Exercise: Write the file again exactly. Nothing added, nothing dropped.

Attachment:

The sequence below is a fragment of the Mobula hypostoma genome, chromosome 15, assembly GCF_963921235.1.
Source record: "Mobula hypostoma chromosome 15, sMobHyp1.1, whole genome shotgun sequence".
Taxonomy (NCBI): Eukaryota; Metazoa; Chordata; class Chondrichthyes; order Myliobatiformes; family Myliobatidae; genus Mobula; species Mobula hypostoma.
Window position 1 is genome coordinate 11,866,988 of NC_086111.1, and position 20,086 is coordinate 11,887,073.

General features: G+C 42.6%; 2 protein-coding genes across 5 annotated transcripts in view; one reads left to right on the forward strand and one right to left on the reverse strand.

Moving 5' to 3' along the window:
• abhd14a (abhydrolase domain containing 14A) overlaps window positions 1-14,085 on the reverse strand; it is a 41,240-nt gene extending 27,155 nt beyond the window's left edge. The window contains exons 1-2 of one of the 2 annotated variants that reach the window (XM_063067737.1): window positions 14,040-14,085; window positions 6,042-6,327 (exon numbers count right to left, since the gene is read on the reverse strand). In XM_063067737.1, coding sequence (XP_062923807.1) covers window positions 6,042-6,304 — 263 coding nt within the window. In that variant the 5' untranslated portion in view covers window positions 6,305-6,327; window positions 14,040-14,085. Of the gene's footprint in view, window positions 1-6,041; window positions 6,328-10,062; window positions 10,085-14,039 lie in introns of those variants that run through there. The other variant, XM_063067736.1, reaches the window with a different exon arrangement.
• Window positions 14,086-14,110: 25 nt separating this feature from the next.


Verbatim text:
The sequence below is a fragment of the Mobula hypostoma genome, chromosome 15, assembly GCF_963921235.1.
Source record: "Mobula hypostoma chromosome 15, sMobHyp1.1, whole genome shotgun sequence".
Taxonomy (NCBI): Eukaryota; Metazoa; Chordata; class Chondrichthyes; order Myliobatiformes; family Myliobatidae; genus Mobula; species Mobula hypostoma.
Window position 1 is genome coordinate 11,866,988 of NC_086111.1, and position 20,086 is coordinate 11,887,073.

General features: G+C 42.6%; 2 protein-coding genes across 5 annotated transcripts in view; one reads left to right on the forward strand and one right to left on the reverse strand.

Moving 5' to 3' along the window:
• abhd14a (abhydrolase domain containing 14A) overlaps window positions 1-14,085 on the reverse strand; it is a 41,240-nt gene extending 27,155 nt beyond the window's left edge. The window contains exons 1-2 of one of the 2 annotated variants that reach the window (XM_063067737.1): window positions 14,040-14,085; window positions 6,042-6,327 (exon numbers count right to left, since the gene is read on the reverse strand). In XM_063067737.1, coding sequence (XP_062923807.1) covers window positions 6,042-6,304 — 263 coding nt within the window. In that variant the 5' untranslated portion in view covers window positions 6,305-6,327; window positions 14,040-14,085. Of the gene's footprint in view, window positions 1-6,041; window positions 6,328-10,062; window positions 10,085-14,039 lie in introns of those variants that run through there. The other variant, XM_063067736.1, reaches the window with a different exon arrangement.
• Window positions 14,086-14,110: 25 nt separating this feature from the next.